• Based on this number (inches per hour), you can determine how long the sprinkler must run to provide your lawn with the amount of water it needs. For example, in June, a typical Kentucky bluegrass lawn needs about 1.5 inches of water a week, which means you should water your lawn about a half inch three times a week. Smaller watering cycles are better than large, so do not water your lawn the full weekly amount in one day. Follow these guidelines:
  • May – 1.2 inches per week

  • June – 1.5 inches per week

  • July – 1.5 inches per week

  • Aug – 1.2 inches per week

  • Sept. – 1 inch per week

Seasonal Sewer Averaging Policy

Sewer charges are normally based on water usage. Spartanburg Water uses seasonal averaging to adjust sewer charges for spring and summer residential water use that is not returned to the sewer, such as lawn and garden watering, car washing, and filling pools. Spartanburg Water uses the customer’s average winter billed water consumption to adjust the sewer charge.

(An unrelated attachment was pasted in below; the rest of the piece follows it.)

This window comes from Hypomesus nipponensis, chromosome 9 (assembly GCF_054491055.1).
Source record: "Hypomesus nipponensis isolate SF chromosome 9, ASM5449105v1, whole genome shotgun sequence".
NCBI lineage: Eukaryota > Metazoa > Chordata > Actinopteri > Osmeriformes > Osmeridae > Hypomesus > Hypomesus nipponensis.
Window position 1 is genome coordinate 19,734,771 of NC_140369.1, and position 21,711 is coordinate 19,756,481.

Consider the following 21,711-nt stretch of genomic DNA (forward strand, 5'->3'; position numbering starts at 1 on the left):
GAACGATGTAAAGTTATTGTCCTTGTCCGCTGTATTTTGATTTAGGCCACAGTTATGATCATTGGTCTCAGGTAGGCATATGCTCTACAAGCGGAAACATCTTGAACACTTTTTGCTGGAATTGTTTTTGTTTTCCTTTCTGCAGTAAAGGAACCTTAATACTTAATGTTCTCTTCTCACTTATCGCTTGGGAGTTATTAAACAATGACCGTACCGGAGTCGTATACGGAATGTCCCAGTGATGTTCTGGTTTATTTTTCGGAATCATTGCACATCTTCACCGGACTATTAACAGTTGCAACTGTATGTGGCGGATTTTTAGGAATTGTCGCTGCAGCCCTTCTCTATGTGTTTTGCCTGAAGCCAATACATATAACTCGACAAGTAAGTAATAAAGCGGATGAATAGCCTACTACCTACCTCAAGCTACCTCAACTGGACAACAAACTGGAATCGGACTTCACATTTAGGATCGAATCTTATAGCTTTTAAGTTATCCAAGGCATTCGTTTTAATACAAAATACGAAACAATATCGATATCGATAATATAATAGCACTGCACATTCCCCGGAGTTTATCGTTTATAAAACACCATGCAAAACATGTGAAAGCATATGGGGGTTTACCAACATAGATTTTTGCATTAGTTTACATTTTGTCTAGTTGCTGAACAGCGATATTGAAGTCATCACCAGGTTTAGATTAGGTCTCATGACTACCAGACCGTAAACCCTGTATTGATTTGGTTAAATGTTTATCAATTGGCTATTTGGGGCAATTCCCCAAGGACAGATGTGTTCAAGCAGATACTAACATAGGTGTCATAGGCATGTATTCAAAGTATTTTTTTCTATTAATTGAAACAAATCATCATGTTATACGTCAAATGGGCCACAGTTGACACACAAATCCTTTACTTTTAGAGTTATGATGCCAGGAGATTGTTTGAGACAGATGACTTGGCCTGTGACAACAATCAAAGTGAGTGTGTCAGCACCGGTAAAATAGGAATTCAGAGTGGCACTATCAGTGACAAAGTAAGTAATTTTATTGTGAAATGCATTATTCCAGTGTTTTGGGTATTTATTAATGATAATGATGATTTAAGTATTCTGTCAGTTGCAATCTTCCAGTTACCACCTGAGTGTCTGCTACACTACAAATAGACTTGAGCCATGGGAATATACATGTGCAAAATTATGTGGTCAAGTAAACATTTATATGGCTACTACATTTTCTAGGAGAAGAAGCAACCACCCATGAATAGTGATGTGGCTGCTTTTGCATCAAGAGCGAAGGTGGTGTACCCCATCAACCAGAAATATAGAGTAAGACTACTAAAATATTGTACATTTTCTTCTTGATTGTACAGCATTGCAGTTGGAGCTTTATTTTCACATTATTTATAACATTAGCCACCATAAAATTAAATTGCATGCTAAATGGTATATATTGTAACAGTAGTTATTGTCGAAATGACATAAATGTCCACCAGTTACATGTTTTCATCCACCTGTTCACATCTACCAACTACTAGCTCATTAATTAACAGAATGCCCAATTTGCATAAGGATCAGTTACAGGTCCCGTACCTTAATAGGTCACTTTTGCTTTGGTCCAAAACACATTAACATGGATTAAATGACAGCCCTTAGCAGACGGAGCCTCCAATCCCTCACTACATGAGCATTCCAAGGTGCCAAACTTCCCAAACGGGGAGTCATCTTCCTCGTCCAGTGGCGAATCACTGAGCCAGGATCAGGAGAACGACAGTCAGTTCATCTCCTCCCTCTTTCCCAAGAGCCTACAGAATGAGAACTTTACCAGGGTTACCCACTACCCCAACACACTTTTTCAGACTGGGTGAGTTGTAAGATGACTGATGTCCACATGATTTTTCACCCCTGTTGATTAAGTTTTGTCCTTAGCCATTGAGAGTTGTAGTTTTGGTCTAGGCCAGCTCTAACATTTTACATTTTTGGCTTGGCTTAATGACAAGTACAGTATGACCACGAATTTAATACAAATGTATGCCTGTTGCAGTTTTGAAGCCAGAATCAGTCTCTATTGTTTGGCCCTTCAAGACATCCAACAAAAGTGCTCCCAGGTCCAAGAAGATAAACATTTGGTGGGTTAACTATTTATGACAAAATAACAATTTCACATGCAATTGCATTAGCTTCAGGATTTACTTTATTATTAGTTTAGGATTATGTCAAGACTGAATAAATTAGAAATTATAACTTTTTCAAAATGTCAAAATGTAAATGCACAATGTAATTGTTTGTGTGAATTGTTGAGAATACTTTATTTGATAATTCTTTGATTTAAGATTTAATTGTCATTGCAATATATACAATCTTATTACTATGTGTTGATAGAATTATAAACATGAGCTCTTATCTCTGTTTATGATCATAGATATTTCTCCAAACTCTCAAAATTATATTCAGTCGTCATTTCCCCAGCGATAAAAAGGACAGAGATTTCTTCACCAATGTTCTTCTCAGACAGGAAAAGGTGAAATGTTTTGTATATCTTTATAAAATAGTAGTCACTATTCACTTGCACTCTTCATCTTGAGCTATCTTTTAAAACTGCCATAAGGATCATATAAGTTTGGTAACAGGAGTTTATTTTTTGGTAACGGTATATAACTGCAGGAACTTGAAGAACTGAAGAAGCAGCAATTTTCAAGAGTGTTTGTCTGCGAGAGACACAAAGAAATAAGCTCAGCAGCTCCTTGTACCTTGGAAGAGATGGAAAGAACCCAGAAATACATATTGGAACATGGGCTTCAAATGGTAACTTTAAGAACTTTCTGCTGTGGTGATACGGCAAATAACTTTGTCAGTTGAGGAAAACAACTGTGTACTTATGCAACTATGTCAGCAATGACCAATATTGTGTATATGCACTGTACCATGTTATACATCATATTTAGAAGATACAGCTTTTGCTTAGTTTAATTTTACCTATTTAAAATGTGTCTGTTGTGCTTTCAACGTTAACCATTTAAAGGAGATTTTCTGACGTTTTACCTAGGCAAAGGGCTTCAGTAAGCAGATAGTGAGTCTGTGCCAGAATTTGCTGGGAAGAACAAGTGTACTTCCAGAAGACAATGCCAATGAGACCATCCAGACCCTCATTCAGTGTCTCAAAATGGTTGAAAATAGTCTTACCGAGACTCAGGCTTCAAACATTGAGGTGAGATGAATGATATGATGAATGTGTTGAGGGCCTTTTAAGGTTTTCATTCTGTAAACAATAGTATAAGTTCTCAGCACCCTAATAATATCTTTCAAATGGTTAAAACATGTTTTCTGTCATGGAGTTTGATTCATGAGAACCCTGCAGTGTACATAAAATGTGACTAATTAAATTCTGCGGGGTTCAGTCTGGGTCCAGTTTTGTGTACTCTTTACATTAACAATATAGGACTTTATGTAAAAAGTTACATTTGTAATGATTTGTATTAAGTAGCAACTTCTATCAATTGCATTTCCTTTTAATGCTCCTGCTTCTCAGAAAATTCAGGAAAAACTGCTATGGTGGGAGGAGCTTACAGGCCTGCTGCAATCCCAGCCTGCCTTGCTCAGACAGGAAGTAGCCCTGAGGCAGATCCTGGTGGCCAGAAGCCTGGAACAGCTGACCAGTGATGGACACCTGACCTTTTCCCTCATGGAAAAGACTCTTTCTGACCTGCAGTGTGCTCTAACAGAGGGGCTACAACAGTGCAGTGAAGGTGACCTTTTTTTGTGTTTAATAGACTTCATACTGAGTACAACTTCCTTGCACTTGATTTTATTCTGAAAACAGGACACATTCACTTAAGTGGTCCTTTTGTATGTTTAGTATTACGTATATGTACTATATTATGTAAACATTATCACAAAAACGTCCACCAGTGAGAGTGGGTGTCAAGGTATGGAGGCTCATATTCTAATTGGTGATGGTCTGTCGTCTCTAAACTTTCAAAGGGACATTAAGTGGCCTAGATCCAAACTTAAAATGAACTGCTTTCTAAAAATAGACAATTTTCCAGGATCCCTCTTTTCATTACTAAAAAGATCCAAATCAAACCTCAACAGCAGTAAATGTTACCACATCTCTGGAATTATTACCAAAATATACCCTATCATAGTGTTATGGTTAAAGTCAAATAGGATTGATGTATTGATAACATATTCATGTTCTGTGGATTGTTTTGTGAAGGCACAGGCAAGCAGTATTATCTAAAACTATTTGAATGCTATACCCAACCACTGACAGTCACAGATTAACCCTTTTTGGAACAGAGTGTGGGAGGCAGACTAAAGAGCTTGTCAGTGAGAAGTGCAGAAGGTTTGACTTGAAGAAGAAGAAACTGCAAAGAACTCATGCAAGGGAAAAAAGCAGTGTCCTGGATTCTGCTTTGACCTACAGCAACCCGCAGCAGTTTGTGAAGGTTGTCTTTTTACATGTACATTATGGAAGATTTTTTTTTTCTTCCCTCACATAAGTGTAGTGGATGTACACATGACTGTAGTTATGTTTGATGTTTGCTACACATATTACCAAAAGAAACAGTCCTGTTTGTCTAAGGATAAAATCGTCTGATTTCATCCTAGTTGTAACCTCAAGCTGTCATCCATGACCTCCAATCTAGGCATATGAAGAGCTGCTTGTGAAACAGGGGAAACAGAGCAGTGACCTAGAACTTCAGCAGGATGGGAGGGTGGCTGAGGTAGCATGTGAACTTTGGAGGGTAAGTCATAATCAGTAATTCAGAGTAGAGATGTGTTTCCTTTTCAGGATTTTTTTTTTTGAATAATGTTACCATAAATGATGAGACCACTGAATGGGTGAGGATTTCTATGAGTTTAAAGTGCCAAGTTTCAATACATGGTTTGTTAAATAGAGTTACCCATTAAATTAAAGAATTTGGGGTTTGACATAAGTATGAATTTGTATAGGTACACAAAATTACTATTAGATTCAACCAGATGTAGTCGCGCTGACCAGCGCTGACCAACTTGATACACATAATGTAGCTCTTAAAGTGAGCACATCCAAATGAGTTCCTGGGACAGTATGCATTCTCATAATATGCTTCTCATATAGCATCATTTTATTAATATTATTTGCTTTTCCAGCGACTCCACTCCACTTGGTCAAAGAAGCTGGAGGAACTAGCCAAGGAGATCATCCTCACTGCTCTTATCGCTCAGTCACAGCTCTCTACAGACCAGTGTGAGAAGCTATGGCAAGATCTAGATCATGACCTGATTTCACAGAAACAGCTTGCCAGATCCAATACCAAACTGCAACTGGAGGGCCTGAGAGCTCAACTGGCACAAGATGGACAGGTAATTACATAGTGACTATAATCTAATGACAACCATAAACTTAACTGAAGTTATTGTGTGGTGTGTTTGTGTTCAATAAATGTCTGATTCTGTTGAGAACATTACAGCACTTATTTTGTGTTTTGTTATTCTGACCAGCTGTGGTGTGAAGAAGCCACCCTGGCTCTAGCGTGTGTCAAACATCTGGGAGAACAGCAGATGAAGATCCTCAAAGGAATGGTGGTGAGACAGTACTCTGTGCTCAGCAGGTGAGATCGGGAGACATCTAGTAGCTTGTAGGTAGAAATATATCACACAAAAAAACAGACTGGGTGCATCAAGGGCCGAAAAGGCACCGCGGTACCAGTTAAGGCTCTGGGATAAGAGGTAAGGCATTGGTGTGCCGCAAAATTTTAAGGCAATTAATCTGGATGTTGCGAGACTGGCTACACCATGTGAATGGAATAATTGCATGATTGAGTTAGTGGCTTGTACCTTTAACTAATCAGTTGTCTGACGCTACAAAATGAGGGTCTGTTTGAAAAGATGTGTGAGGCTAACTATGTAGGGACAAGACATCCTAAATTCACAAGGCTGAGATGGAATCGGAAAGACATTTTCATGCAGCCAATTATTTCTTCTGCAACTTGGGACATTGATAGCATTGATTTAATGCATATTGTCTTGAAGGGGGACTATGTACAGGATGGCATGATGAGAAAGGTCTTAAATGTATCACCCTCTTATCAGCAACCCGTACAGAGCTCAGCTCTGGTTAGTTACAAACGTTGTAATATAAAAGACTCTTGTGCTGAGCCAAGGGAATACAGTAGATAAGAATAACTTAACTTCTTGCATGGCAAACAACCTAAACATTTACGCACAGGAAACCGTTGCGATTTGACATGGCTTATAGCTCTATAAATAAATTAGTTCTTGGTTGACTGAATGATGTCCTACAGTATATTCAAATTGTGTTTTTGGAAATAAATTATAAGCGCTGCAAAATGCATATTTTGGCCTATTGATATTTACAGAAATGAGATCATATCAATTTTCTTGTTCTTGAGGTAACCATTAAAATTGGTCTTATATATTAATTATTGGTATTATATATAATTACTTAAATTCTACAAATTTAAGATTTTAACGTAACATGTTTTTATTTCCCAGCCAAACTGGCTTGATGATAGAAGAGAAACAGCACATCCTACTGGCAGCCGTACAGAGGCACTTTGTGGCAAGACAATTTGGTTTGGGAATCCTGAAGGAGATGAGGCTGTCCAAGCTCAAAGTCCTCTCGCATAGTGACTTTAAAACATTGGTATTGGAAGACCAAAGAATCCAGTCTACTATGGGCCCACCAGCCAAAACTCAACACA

Irrigation Meters

An irrigation meter is a separate tap and meter connection that is installed to supply water for outdoor purposes, including lawn irrigation, swimming pools, gardening or greenhouses, and they may provide a cost benefit for customers connected to the public sewer system who use water for outdoor purposes. Because the water measured by the irrigation meter does not flow into the sewer system for treatment as wastewater, there are no sewer charges, requiring the customer to pay for only the water and the base charge for services. Irrigation meters may be subject to additional regulatory requirements for backflow prevention and annual testing. The costs for testing vary and are the sole responsibility of the customer.

The customer is responsible for installing and maintaining the line that connects the irrigation system or other plumbing system to the meter, but Spartanburg Water maintains responsibility for the installation and maintenance of the tap, meter and line from the water main to the meter site.

There is a one-time cost for the meter and its installation by Spartanburg Water of $750.

For more information about installing an irrigation meter, call our New Connections Team at (864) 583-7361, or visit our Main Office at 200 Commerce Street in downtown Spartanburg. 

For more information on irrigation meters, click here.